WILLIAM Hayes was sadly unable to get to the official launch of his political party on Tuesday.
“It was a bit hard to get from Wodonga to Canberra for it ... if only there were a high-speed train,” he said yesterday.
If only indeed — convenient then, that Mr Hayes is running as the Indi candidate for the Bullet Train for Australia party, a single issue party that exists only to put high-speed rail on the federal agenda.
Mr Hayes and his Farrer counterpart Tracey Powell said it was time the project was taken seriously.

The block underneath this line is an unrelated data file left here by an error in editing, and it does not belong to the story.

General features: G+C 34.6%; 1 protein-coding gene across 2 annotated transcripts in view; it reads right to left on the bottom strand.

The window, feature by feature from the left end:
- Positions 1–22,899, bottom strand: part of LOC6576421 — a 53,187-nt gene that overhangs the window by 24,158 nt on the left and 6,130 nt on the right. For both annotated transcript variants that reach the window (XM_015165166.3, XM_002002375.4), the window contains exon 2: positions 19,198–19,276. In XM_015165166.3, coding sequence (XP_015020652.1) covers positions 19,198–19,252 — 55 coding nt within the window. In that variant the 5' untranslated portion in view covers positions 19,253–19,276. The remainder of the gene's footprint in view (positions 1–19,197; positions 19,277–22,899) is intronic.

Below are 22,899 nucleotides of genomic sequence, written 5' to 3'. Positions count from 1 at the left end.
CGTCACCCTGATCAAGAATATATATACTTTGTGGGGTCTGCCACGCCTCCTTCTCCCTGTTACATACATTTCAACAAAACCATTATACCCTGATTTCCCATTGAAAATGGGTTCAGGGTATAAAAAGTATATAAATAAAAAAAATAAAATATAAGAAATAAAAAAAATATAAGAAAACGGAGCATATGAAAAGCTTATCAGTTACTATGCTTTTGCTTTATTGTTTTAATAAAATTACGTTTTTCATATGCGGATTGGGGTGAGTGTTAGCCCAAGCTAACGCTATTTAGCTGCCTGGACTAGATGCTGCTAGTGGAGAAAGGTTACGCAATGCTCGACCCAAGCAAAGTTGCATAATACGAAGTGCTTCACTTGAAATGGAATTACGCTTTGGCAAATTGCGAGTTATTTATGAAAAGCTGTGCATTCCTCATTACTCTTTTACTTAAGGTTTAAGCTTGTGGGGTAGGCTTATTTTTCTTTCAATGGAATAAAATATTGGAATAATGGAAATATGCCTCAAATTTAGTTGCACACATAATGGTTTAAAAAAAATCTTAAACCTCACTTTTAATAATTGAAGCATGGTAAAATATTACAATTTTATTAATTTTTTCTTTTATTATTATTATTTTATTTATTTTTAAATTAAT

The party has unveiled its plan for the first stage of the link between Melbourne and Newcastle, which it says will cost 1 per cent of federal and state budgets over five years, and be ready to go by the end of 2018.
A Labor government feasibility study has found a network linking Melbourne, Sydney and Brisbane would cost $114 billion and would not be fully operational until 2065.
Neither major party considers high-speed rail a priority.
Mr Hayes said he “wouldn’t say I don’t agree (with the study)... but we believe we can commit to it in the next five years.”
“We’re lagging behind other countries... and it should be seen as an investment rather than a cost,” he said.
Mr Hayes, 23, has lived in Sydney, Newcastle and Melbourne and been frustrated with the system.